Monday and Tuesday. We'll skip yesterday, certainly, ten hours on the road arriving in Oakland at six in the evening, the air hot and humid. A decent drive down Highway 5, but the kind of decent you don't need to repeat. Next time this retiree is driving up the coast and taking three or four days, arranging his stops in photogenic towns on the ocean. If you're driving Highway 5 with your hands clenched on the wheel you're not taking pictures. Oh, and we'll skip Monday too. A three hour drive back to Lake Oswego but with a nice sushi dinner later with my sister, Chris, his wife Susan and their next door neighbor and friend Connie. I had sake starting with their large flask of house hot sake, then an individual serving of Momokawa “g” and Momokawa Silver. I slept like a log.
Wednesday. So, back to the morning café for breakfast after a week's absence; the sleep last night spotty. A thirty minute walk around the neighborhood in the early afternoon, not enough walking during my trip to Seattle, so an ache or two now that I've finished. Need more aches or two's after I've finished.
I mentioned it was overly warm when I returned yesterday in the early evening. They've declared a “spare the air day” today, so I guess it's been like this since I left, the temperatures inland today a hundred and seven. It's similarly warm here on the water, eighty-two at the moment, the humidity a reasonable thirty-five percent. I have the fan blowing over me as I sit here writing rubbish, but understand I'm quite happy to be sitting here with a fan blowing over me writing rubbish. Why else would anyone want to keep a journal?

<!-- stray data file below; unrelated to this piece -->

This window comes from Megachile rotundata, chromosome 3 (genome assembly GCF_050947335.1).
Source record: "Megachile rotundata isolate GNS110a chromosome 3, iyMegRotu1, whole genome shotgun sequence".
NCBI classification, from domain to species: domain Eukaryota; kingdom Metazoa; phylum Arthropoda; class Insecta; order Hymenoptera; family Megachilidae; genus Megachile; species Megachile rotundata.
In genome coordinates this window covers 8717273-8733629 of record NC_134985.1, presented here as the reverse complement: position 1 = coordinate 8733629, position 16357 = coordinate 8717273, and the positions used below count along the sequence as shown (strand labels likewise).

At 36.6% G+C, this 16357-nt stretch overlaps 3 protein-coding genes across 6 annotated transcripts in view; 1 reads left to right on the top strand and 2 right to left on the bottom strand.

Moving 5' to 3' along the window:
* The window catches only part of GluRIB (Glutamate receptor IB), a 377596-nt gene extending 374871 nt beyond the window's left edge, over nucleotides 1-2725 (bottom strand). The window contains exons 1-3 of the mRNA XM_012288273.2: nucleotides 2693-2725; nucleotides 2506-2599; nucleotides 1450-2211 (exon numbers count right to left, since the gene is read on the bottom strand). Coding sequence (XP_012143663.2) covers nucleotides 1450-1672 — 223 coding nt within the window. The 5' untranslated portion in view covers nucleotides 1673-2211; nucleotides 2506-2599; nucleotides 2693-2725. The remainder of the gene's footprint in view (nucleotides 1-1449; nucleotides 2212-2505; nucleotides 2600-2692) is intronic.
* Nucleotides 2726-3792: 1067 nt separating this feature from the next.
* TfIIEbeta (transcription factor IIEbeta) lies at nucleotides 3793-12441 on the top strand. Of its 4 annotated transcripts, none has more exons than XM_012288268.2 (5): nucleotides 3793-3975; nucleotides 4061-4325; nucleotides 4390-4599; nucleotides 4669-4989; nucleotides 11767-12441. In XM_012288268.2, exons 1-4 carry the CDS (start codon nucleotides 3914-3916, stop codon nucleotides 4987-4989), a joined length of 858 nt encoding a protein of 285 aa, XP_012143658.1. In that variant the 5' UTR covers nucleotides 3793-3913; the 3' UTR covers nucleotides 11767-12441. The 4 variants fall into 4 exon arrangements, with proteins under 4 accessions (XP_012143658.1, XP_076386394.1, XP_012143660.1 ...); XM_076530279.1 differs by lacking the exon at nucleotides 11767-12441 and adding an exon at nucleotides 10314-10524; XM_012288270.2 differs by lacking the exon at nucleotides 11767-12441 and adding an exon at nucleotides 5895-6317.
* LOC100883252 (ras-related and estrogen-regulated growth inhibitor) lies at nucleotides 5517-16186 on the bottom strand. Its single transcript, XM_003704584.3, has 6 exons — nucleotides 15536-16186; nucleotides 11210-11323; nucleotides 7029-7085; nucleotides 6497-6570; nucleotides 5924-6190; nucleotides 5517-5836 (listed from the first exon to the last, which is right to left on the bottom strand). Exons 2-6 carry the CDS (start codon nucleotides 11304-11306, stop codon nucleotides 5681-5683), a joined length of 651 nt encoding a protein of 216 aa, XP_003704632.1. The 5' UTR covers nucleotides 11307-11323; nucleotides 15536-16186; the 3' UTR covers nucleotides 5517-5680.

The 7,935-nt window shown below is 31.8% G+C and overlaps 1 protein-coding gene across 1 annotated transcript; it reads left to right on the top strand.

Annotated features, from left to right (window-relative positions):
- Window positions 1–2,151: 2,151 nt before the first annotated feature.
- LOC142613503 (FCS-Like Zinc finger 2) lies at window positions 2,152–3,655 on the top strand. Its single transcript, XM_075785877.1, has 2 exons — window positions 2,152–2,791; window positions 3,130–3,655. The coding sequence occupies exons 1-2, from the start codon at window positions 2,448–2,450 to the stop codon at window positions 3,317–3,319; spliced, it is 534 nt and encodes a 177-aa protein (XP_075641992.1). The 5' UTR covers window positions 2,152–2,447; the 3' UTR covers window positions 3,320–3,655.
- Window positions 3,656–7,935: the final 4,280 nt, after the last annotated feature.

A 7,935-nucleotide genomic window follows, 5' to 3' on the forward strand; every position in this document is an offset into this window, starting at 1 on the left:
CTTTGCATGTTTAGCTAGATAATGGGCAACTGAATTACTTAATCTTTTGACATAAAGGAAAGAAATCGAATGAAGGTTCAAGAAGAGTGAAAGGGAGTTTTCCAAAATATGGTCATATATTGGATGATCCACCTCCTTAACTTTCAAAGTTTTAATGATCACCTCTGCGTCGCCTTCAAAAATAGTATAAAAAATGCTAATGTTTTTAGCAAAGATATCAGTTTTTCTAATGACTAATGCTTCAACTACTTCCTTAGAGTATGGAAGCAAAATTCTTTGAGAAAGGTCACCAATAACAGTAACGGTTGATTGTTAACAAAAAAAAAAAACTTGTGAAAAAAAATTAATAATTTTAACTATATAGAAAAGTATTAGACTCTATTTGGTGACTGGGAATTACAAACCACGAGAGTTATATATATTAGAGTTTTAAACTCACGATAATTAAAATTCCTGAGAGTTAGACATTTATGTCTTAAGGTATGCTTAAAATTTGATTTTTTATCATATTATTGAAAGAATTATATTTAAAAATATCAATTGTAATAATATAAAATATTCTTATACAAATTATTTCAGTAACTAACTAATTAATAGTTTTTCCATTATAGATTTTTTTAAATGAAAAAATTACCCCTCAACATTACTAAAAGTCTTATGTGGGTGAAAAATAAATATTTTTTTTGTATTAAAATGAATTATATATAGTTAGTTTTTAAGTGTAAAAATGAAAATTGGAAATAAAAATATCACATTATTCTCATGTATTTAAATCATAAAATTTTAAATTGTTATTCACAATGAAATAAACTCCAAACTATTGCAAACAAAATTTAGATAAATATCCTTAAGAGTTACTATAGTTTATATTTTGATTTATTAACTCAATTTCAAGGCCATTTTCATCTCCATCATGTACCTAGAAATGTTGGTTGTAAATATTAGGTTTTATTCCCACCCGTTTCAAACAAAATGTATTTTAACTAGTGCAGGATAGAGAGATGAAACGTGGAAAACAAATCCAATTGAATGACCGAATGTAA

I told my sister, incorrectly, that Mt. Shasta was essentially snow (glacier) free when I drove past it. The south side of the mountain, anyway. Driving back yesterday I realized the north side of the mountain still had glaciers - you couldn't say it was snow less - but it looked old and tired, snow that had been there for the last five thousand years once covered by younger two thousand year old snow that was now water floating somewhere now in one of our oceans. And, of course, I'm flat wrong in saying it.
Mt. Shasta is evidently the only mountain in the continental United States that is showing growth in its glaciers, all the others are shrinking. Global warming is evidently causing more rain to fall in Northern California and rain at fourteen thousand feet is snow. Ho, ho. The mountain doesn't look all that snowy to my untrained eye in August, all fourteen thousand feet of it, but keep your mouth shut, my man, when you don't know what you're talking about.